A practical note of consideration is that the Home Office understand that entrepreneurs may sometimes change their business or perhaps invest in more than a single business. This is acceptable as long as one always keeps in mind that the Home Office will scrutinize the possibility of the applicant having not been a genuine entrepreneur if they have frequently switched from business to business. For examples sake, if the applicant registers a business within 6 months and then later decides that he or she wants to open an IT solutions company to replace his or her cake shop. This will be in line with the rules as he registered a company within 6 months of his specified date and then went on to open a new but genuine business.
As mentioned earlier, the point based nature of the Tier 1 Entrepreneur visa allowed for some form of objectivity. However, with the introduction of the genuine entrepreneur test, it has added a layer or subjectivity to the application process. Entrepreneurs will now have to prove to the Entry Clearance office or the Home Office as the case may be that they are "genuine entrepreneurs" and not just individuals with money looking to enter the UK before they are granted the Tier 1 entrepreneur visa. We recommend the applicant consider operating in a business that they are able to show that they have worked in before. This way, in both real evidence and live evidence, the applicant should face less problems in proving genuine skills as an entrepreneur in the desired sector.
Another challenge here is the inclusion of a business plan. Applicants now need to prepare a business plan in addition to their application and specified evidence. Applicants should not be mistaken that the business plan is just a tick box exercise, the visa officer actually do read it and critically access it. In interview, they make specific reference to figures, terms and forecasts that are included. Therefore, take your business plan with you to an interview and make sure that you know it well enough to answer questions. Another soft issue here is that applicants in addition to their applications will also need to show the source funds. These additional hinges are designed by the Home Office to reduce fraudulent applications.
The genuine Entrepreneur test is a test introduced by the Home office to ascertain that the applicant has the intent and is able to set up and manage the business in the UK. The Home Office applies this strictly and would normally expect to see large volumes of documents demonstrating that the entrepreneur is a genuine entrepreneur. The applicant may even be invited for an interview.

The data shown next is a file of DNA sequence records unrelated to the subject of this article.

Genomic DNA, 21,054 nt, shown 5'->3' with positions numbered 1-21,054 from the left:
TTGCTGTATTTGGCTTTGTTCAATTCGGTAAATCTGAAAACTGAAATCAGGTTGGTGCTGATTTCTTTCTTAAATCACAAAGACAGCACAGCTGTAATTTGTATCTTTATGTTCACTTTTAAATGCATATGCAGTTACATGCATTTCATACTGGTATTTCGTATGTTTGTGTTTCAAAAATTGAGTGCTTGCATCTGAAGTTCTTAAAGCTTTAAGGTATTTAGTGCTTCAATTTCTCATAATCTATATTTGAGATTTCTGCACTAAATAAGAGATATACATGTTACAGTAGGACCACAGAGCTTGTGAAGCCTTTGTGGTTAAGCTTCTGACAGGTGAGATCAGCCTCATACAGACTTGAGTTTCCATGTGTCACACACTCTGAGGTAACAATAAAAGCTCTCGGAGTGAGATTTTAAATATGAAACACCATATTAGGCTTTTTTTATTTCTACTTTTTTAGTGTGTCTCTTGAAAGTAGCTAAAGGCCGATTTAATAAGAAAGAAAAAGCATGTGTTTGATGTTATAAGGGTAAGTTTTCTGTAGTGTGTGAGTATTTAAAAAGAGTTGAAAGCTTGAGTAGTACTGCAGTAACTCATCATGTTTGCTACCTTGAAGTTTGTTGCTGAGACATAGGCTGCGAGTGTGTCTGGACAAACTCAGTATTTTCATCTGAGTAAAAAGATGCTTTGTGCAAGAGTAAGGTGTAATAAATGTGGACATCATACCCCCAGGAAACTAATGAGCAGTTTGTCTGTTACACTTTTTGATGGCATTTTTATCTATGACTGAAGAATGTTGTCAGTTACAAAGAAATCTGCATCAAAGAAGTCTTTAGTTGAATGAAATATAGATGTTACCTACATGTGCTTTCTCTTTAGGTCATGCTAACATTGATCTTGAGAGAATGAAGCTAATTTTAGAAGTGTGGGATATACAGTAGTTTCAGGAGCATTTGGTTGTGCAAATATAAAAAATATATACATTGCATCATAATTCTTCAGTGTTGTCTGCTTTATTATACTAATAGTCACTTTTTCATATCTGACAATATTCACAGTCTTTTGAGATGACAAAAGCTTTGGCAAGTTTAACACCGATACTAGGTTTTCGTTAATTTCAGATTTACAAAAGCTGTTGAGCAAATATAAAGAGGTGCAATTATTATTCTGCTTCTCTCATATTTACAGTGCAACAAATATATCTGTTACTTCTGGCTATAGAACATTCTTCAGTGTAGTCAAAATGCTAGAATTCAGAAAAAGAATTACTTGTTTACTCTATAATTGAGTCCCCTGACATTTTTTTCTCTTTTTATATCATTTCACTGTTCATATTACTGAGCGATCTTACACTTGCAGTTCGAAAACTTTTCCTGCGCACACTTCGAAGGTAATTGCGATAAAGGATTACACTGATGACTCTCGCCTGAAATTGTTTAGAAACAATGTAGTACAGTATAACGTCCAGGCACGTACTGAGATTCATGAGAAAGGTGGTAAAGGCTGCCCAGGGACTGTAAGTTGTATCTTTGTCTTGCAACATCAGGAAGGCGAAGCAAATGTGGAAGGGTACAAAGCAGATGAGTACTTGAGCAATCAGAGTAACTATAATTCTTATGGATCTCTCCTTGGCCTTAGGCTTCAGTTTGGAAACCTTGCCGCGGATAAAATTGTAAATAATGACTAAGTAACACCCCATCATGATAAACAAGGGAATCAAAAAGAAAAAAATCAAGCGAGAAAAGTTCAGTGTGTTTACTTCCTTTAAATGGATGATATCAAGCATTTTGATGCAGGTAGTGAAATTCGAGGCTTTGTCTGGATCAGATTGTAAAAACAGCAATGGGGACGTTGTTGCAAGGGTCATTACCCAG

As mentioned earlier, in line with the genuine entrepreneur test requirement, the applicant will need to prepare a decent business plan to support the application. We have good business plan writers who understand the relationship between the Tier 1 Entrepreneur visa and business plans. They know what to look out for to make sure that the business plan is immigration and/or Home Office compliant.
Tips for passing the Genuine Entrepreneur Test
From 1st September 2015, you and adult dependants must provide an overseas criminal record certificate for any country you have resided in continuously for 12 months or more, in the 10 years prior to your application.
For applicants switching from Tier 1 Graduate Entrepreneur visa or a Tier 1 post-study work visa category to a Tier 1 Entrepreneur visa, they may need to prepare and submit their application whilst in the UK. However, where an applicant is not in the UK and cannot switch in-country, the initial application for the Tier 1 Entrepreneur visa should be made from the country of origin of the applicant or where they hold leave to remain. An unsuccessful application may be challenged through an administrative review request to the Entry Clearance manager.
Such request is reviewed by the Entry Clearance manager and is either accepted or rejected.
|Entry Clearance As Tier 1 Entrepreneur|
|Switching Into Tier 1 Entrepreneur|
|Tier 1 Entrepreneur Visa Extension|
|Indefinite Leave to Remain (ILR) As A Tier 1 Entrepreneur|
|Dependants of Tier 1 Entrepreneur|
It is possible for an International Student on a Tier 4 to swtich to a Tier 1 Entrepreneur without going back to his country as long as such an individual has access to at least GBP 50,000 pounds from any of the following:
Appointments made through one of Home Office's partners i.e. VFS, at one of their various locations, can be rearranged with them. Please see the guidance for your appointment country at: https://www.gov.uk/find-a-visa-application-centre. However where you have made your appointment using your online application you will need to make a new application.